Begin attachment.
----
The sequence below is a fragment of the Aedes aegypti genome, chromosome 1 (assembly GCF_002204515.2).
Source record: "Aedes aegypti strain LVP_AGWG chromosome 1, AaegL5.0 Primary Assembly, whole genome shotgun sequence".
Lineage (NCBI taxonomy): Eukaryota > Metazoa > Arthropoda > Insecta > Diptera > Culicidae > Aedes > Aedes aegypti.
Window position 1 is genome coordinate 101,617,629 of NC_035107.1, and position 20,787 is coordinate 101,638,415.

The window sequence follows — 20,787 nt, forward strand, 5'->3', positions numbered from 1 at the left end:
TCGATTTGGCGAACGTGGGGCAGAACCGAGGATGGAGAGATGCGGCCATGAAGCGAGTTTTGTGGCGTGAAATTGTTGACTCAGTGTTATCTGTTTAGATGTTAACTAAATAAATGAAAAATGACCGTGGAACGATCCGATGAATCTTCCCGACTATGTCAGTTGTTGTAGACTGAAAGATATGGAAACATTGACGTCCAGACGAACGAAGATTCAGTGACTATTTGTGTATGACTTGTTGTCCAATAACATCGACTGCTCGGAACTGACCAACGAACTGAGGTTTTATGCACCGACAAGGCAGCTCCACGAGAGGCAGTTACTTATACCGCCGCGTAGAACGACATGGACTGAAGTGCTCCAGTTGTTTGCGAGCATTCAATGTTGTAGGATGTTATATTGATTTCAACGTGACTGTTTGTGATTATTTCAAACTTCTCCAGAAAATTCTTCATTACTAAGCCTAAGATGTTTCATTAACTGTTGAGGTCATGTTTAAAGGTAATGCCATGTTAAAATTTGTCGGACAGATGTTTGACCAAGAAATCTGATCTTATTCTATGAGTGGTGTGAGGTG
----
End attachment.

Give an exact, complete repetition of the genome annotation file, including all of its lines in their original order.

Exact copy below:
The sequence below is a fragment of the Aedes aegypti genome, chromosome 1 (assembly GCF_002204515.2).
Source record: "Aedes aegypti strain LVP_AGWG chromosome 1, AaegL5.0 Primary Assembly, whole genome shotgun sequence".
Lineage (NCBI taxonomy): Eukaryota > Metazoa > Arthropoda > Insecta > Diptera > Culicidae > Aedes > Aedes aegypti.
Window position 1 is genome coordinate 101,617,629 of NC_035107.1, and position 20,787 is coordinate 101,638,415.

The window sequence follows — 20,787 nt, forward strand, 5'->3', positions numbered from 1 at the left end:
TCGATTTGGCGAACGTGGGGCAGAACCGAGGATGGAGAGATGCGGCCATGAAGCGAGTTTTGTGGCGTGAAATTGTTGACTCAGTGTTATCTGTTTAGATGTTAACTAAATAAATGAAAAATGACCGTGGAACGATCCGATGAATCTTCCCGACTATGTCAGTTGTTGTAGACTGAAAGATATGGAAACATTGACGTCCAGACGAACGAAGATTCAGTGACTATTTGTGTATGACTTGTTGTCCAATAACATCGACTGCTCGGAACTGACCAACGAACTGAGGTTTTATGCACCGACAAGGCAGCTCCACGAGAGGCAGTTACTTATACCGCCGCGTAGAACGACATGGACTGAAGTGCTCCAGTTGTTTGCGAGCATTCAATGTTGTAGGATGTTATATTGATTTCAACGTGACTGTTTGTGATTATTTCAAACTTCTCCAGAAAATTCTTCATTACTAAGCCTAAGATGTTTCATTAACTGTTGAGGTCATGTTTAAAGGTAATGCCATGTTAAAATTTGTCGGACAGATGTTTGACCAAGAAATCTGATCTTATTCTATGAGTGGTGTGAGGTG